The Indians are red hot (they've won 29 of 31), and now a question is gaining steam among Cleveland fans and baseball experts alike: Should Jose Ramirez win the American League MVP?
The discussion is certainly warranted: J-Ram is currently leading the league in extra base hits (51 doubles, 6 triples, 29 home runs), has scored 101 runs, and is slashing an impressive .317/.370/.583.
Yet despite those numbers, most see the 25-year-old as falling just short of players like Jose Altuve and Aaron Judge. While Judge was the runaway favorite at the All-Star break (and could very well still win), the award seems to be Altuve's to lose at the moment: The 5-foot-6 second baseman is leading the AL in hits (199), batting average (.348), and WAR (8.2, according to Baseball Reference), to go along with 107 runs scored, 32 stolen bases, and 24 home runs.
Altuve is also an established star who plays on one of the best teams in the game. He finished third in the MVP voting last year, and writers tend to give a player bonus points based on the overall body of work over his career.
From an unbiased standpoint (sorry Tribe fans), Altuve is clearly a step above Ramirez this year. However, there is another Indian who is an even more worthy candidate for MVP. Heck, he's so good, he's currently favored to win one of baseball's other major awards this season.
His name? Corey Scott Kluber.
It's easy to overlook Cleveland's ace. After all, much of the discussion around Kluber this year has focused on the Cy Young, and the MVP is often seen as a position player award except for rare circumstances. But Kluber deserves to be in the discussion for (if not the winner of) the award.
Don't believe me? Allow me to make my case:
1. His sabermetric stats are right there with Altuve's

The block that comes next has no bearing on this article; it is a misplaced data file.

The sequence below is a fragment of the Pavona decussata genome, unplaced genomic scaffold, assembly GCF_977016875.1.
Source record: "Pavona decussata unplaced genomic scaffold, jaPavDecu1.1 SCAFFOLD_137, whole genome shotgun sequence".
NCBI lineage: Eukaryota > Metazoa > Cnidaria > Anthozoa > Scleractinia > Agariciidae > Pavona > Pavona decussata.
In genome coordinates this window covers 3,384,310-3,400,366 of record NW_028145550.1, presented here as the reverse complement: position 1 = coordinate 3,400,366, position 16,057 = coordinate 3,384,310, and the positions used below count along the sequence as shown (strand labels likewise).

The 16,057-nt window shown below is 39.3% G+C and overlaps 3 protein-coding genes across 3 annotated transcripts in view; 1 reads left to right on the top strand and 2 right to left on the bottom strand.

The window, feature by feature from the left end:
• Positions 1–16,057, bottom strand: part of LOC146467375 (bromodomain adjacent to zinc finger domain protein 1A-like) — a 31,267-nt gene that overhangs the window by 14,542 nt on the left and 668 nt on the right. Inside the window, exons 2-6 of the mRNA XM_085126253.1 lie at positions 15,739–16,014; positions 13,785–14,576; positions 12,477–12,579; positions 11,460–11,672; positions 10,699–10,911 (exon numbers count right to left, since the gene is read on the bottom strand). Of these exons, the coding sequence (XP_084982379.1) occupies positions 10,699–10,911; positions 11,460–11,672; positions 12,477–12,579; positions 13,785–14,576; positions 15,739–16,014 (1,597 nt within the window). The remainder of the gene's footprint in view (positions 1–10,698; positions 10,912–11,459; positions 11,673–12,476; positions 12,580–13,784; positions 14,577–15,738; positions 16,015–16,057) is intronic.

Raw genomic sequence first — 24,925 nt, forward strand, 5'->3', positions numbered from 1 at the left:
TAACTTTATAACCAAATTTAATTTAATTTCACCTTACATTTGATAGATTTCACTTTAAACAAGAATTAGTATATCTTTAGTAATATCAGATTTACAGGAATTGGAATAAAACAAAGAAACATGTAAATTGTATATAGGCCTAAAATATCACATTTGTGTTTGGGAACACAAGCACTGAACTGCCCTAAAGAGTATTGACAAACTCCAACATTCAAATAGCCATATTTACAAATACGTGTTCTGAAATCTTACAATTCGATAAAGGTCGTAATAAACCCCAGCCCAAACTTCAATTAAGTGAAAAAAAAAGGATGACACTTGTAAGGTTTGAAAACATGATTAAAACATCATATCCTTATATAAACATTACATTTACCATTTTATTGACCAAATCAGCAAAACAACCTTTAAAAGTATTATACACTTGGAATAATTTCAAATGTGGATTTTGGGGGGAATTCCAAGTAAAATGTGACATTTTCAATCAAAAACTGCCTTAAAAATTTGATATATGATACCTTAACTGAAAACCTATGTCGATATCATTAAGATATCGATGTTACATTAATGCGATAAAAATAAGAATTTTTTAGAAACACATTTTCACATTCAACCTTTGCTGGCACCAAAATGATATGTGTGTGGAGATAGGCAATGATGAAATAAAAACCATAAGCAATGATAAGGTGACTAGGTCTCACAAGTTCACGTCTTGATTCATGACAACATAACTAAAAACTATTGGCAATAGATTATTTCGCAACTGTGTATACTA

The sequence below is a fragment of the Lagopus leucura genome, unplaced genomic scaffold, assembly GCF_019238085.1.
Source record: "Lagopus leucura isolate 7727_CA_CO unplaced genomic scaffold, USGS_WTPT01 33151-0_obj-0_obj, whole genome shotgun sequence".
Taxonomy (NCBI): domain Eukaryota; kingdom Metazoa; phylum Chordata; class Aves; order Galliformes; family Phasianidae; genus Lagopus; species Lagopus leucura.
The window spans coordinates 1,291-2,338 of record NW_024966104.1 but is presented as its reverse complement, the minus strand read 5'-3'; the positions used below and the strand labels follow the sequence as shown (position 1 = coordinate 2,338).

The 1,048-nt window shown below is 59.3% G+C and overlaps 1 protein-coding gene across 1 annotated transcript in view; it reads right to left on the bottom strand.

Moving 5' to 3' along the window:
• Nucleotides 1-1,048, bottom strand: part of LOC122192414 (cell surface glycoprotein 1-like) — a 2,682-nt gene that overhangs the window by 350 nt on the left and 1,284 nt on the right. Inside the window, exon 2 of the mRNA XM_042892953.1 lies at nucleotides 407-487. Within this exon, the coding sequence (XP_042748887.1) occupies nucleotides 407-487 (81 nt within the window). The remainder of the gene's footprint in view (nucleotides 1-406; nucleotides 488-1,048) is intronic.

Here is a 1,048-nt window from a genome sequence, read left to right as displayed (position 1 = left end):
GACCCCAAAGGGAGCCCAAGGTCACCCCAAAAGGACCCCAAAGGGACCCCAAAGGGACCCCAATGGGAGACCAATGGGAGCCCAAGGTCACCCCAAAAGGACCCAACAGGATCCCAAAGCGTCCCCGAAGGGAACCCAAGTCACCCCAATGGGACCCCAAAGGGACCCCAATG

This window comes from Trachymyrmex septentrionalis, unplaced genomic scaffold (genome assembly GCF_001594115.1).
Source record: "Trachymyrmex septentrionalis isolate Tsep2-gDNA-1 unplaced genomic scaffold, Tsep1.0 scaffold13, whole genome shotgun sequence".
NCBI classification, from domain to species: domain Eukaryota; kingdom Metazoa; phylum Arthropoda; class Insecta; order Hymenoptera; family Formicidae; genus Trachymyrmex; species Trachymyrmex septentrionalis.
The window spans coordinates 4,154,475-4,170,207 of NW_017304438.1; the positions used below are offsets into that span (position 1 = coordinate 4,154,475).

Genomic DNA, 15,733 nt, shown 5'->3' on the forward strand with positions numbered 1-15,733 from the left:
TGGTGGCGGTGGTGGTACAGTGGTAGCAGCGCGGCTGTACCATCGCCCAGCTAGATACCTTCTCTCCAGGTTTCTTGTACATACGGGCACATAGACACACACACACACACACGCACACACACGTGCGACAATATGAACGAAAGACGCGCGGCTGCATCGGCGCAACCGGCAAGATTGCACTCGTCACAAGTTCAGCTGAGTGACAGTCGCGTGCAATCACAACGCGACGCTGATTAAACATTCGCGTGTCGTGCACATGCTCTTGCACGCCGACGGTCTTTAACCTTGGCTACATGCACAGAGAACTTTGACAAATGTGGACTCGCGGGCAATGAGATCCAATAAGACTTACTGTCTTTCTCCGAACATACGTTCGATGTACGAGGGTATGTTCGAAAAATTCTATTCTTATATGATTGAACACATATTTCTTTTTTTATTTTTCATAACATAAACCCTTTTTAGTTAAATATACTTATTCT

It can be tough to compare the value of a pitcher versus a position player, but two "new-age" stats are helping us do just that: Wins Above Replacement (WAR) and OPS/ERA+.
WAR (thought to be the most important stat in baseball by sabermatricians) basically calculates how many team wins a ballplayer is worth above that of an average replacement player from the minor leagues. According to Baseball Reference's system, 2.0 is considered starter-worthy, while 5.0 or above is considered All-Star worthy.
Jose Altuve's current WAR is 8.2, the highest in Major League Baseball in 2017. A close second? None other than Corey Kluber, at 7.9. In just the American League, Aaron Judge (7.6) is also right there in third.
Most statistical experts agree that, with such a high degree of variance, a 0.3 difference in WAR is basically no difference at all, which would put Kluber neck-and-neck with Altuve in this all-important stat. However, don't forget Kluber missed a month (about three or four starts) with back problems. Had he played during that time, it's likely his WAR would already be above Altuve's for the best in the league. While players shouldn't get credit for stats they "might have" put up, the fact that Kluber's WAR is this high despite missing a good chunk of the season is incredible.
Corey Kluber through the years
Beyond WAR, we can also use advanced analytics to compare the two very different (yet equally important) stats of OPS and ERA. Altuve's OPS (on-base percentage plus slugging percentage) stands at .968, good for third among AL candidates (Behind Mike Trout and Judge). However, using the statistic of OPS+, we can factor in things like ballparks played in and competition faced to determine just how good that number is. Altuve's OPS+ of 166 (also third in the AL) means he is roughly 66 percent better than the average hitter (100 would be average).
The same thing is true for ERA: While Corey Kluber's sports an AL-best mark of 2.35, his astonishing ballpark-adjusted ERA+ of 201 is tops in all of baseball, and also far above Altuve's 166 OPS+. In addition, Jose Ramirez's respective stats (6.5 WAR, 143 OPS+) sit far below both contenders.
Throw in the fact that Kluber also leads the league in several other advanced stats (WHIP, hits per nine innings, walks per nine), and you could argue he is having the best statistical season of anyone in baseball.
2. His statistics are comparable to past MVP pitchers
Since 1968, six starting pitchers have been named the MVP of their respective leagues:
- Denny McLain (Detroit, AL) - 1968